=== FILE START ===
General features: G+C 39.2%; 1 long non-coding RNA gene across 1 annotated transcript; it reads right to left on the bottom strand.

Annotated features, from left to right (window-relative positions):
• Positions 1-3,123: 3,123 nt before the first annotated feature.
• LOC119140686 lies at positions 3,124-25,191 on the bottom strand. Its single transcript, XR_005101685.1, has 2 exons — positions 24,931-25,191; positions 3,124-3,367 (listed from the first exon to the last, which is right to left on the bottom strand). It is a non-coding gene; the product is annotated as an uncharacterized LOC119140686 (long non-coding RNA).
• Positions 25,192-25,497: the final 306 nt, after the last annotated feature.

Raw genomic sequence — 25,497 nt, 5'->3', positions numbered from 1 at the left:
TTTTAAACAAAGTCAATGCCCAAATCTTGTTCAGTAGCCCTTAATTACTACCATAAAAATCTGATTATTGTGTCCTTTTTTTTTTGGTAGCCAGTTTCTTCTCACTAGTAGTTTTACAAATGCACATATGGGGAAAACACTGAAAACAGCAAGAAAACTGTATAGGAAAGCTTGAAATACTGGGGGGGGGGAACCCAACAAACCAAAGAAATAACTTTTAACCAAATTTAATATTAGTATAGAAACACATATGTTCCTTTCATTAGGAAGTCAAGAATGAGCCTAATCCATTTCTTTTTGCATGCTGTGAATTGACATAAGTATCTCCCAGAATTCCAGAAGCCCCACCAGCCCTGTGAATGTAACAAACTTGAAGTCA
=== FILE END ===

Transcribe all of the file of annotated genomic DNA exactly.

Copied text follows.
General features: G+C 39.2%; 1 long non-coding RNA gene across 1 annotated transcript; it reads right to left on the bottom strand.

Annotated features, from left to right (window-relative positions):
• Positions 1-3,123: 3,123 nt before the first annotated feature.
• LOC119140686 lies at positions 3,124-25,191 on the bottom strand. Its single transcript, XR_005101685.1, has 2 exons — positions 24,931-25,191; positions 3,124-3,367 (listed from the first exon to the last, which is right to left on the bottom strand). It is a non-coding gene; the product is annotated as an uncharacterized LOC119140686 (long non-coding RNA).
• Positions 25,192-25,497: the final 306 nt, after the last annotated feature.

Raw genomic sequence — 25,497 nt, 5'->3', positions numbered from 1 at the left:
TTTTAAACAAAGTCAATGCCCAAATCTTGTTCAGTAGCCCTTAATTACTACCATAAAAATCTGATTATTGTGTCCTTTTTTTTTTGGTAGCCAGTTTCTTCTCACTAGTAGTTTTACAAATGCACATATGGGGAAAACACTGAAAACAGCAAGAAAACTGTATAGGAAAGCTTGAAATACTGGGGGGGGGGAACCCAACAAACCAAAGAAATAACTTTTAACCAAATTTAATATTAGTATAGAAACACATATGTTCCTTTCATTAGGAAGTCAAGAATGAGCCTAATCCATTTCTTTTTGCATGCTGTGAATTGACATAAGTATCTCCCAGAATTCCAGAAGCCCCACCAGCCCTGTGAATGTAACAAACTTGAAGTCA